Archive for June 15, 2012

Complicated skin and soft tissue infection.

J Antimicrob Chemother. 2010 Nov;65 Suppl 3:iii35-44.

Dryden MS.

Source

Department of Microbiology, Royal Hampshire County Hospital, Romsey Road, Winchester SO22 5DG, UK.

Abstract

Skin and soft tissue infections (SSTIs) are common, and complicated SSTIs (cSSTIs) are the more extreme end of this clinical spectrum, encompassing a range of clinical presentations such as deep-seated infection, a requirement for surgical intervention, the presence of systemic signs of sepsis, the presence of complicating co-morbidities, accompanying neutropenia, accompanying ischaemia, tissue necrosis, burns and bites. Staphylococcus aureus is the commonest cause of SSTI across all continents, although its epidemiology in terms of causative strains and antibiotic susceptibility can no longer be predicted with accuracy. The epidemiology of community-acquired and healthcare-acquired strains is constantly shifting and this presents challenges in the choice of empirical antibiotic therapy. Toxin production, particularly with Panton-Valentine leucocidin, may complicate the presentation still further. Polymicrobial infection with Gram-positive and Gram-negative organisms and anaerobes may occur in infections approximating the rectum or genital tract and in diabetic foot infections and burns. Successful management of cSSTI involves prompt recognition, timely surgical debridement or drainage, resuscitation if required and appropriate antibiotic therapy. The mainstays of treatment are the penicillins, cephalosporins, clindamycin and co-trimoxazole. β-Lactam/β-lactamase inhibitor combinations are indicated for polymicrobial infection. A range of new agents for the treatment of methicillin-resistant S. aureus infections have compared favourably with the glycopeptides and some have distinct pharmacokinetic advantages. These include linezolid, daptomycin and tigecycline. The latter and fluoroquinolones with enhanced anti-Gram-positive activity such as moxifloxacin are better suited for polymicrobial infection.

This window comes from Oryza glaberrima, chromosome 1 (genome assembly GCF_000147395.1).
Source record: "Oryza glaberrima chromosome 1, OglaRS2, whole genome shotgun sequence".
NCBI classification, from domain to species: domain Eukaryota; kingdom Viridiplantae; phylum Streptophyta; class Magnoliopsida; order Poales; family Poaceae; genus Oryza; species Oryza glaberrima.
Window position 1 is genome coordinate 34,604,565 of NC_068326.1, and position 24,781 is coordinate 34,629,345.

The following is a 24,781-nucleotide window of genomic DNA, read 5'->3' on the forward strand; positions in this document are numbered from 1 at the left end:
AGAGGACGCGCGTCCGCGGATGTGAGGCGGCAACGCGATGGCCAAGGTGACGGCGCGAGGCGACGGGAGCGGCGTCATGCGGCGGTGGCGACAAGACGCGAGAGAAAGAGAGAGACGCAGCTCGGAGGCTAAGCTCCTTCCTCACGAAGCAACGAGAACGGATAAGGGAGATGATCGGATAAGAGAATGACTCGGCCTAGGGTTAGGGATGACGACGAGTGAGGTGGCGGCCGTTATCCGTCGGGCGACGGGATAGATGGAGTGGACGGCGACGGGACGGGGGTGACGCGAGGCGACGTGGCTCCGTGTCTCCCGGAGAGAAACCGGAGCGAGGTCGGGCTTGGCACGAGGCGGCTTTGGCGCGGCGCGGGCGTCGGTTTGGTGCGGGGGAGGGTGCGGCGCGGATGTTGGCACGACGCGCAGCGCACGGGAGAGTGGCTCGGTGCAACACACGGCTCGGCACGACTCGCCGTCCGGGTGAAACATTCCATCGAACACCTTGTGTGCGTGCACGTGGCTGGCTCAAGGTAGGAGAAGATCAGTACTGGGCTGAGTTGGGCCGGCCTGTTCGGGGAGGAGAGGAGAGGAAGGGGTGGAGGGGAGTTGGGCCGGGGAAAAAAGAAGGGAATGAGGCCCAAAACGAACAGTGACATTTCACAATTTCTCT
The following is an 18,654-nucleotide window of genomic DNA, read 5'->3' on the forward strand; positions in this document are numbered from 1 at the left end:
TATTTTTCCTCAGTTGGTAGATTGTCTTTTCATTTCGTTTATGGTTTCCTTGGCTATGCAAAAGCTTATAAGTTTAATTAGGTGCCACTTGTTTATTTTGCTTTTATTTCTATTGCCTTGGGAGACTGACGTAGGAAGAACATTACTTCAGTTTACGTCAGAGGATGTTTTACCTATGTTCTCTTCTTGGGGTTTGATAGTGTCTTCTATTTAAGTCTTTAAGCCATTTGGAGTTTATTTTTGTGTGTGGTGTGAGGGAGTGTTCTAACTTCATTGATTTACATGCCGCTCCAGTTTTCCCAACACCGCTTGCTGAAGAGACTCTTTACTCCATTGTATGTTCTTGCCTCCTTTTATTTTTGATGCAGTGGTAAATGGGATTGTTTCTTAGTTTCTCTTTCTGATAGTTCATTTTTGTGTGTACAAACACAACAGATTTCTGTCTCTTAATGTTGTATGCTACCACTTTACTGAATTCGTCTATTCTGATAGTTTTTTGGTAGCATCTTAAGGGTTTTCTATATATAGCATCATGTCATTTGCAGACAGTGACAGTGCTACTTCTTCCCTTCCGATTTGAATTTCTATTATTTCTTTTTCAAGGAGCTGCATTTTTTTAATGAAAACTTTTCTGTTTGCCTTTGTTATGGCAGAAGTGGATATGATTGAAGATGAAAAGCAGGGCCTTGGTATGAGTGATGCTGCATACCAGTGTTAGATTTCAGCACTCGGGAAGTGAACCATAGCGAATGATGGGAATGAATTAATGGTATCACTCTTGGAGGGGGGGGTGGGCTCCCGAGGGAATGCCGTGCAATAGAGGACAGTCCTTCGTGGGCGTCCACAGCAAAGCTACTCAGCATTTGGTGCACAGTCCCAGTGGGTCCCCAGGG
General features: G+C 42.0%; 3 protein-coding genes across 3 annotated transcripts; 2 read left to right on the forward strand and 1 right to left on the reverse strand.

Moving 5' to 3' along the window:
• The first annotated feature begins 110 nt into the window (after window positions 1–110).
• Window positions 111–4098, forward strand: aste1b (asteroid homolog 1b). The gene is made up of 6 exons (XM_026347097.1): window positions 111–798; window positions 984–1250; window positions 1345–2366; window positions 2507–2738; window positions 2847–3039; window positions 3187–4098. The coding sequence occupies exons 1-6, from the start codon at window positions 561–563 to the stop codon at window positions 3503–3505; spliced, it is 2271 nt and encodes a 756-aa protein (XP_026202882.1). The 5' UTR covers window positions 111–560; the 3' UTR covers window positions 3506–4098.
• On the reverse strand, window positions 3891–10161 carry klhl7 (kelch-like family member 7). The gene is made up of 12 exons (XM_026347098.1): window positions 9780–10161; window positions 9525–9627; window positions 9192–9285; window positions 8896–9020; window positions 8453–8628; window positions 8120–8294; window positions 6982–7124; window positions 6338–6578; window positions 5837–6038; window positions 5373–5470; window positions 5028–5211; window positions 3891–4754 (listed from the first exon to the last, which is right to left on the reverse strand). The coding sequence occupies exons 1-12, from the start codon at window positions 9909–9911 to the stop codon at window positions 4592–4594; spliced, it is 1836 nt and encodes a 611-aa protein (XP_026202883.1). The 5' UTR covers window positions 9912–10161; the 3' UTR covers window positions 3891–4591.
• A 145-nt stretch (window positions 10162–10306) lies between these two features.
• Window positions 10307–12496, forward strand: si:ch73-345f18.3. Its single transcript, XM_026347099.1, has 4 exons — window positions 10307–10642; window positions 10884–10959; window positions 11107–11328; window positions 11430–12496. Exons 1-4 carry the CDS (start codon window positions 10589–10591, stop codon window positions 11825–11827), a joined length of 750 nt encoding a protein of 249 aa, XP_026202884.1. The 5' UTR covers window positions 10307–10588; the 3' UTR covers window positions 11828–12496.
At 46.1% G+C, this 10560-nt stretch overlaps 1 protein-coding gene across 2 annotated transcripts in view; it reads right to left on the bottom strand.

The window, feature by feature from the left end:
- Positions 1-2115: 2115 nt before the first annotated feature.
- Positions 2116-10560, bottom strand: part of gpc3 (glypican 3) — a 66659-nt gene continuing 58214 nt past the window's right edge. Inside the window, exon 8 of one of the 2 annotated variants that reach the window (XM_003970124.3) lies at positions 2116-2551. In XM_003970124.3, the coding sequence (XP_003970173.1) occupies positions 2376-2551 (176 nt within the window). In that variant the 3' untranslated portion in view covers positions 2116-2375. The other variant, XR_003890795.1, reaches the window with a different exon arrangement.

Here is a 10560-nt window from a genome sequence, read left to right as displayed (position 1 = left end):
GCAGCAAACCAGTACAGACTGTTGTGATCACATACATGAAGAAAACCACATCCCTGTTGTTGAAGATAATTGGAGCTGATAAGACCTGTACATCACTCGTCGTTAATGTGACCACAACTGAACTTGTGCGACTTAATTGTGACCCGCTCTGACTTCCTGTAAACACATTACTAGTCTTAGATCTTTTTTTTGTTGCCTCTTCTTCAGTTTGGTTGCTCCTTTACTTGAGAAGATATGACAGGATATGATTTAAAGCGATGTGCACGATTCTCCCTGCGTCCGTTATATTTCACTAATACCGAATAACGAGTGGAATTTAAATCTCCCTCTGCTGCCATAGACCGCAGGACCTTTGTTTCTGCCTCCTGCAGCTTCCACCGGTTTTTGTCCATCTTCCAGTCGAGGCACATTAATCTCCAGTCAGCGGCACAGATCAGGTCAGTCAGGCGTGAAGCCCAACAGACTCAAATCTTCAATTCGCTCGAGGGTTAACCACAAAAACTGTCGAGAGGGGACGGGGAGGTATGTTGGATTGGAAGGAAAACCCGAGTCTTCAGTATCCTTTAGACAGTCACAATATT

PDF

http://jac.oxfordjournals.org/content/65/suppl_3/iii35.full.pdf+html

 

June 15, 2012 at 6:43 pm

Pyogenic liver abscess secondary to disseminated streptococcus anginosus from sigmoid diverticulitis.

J Glob Infect Dis. 2011 Jan V.3 N.1 P.79-81.

Murarka S, Pranav F, Dandavate V.

Source

Divisions of Internal Medicine, Banner Estrella Medical Center, Phoenix, Arizona, USA.

Abstract

Pyogenic liver abscess secondary to dissemination from Sigmoid Diverticulitis is rare. Streptococcus Anginosus has been linked to abscesses but has been rarely reported from a Sigmoid Diverticulitis source. We report a case of liver abscess in which the source was confounding but eventually was traced to Sigmoid Diverticulitis on laparotomy.

FULL TEXT

http://www.ncbi.nlm.nih.gov/pmc/articles/PMC3068583/?tool=pubmed

 

June 15, 2012 at 6:38 pm

Intra-abdominal Sepsis in Elderly Persons.

Clin Infect Dis. 2002 Jul 1 V.35 N.1 P.62-8.

Podnos YD, Jimenez JC, Wilson SE.

Source

Department of Surgery, University of California, Irvine Medical Center, Orange, CA, 92868, USA.

Abstract

Elderly patients represent a greater percentage of the population now than ever before, with 12.4% of North Americans being >65 years of age. Intra-abdominal illnesses in this population often have different etiologies than those seen in younger populations. Because of a variety of physiologic changes that occur as people age, elderly persons have different sites of infection, may present with vague symptoms and longer histories, are more gravely ill, and, overall, have worse prognoses. The major causes of intra-abdominal sepsis in elderly persons are reviewed, explanations for the differences in presentation and prognosis are offered, and the treatments of each cause are reviewed.

PDF

http://cid.oxfordjournals.org/content/35/1/62.full.pdf+html

June 15, 2012 at 6:34 pm


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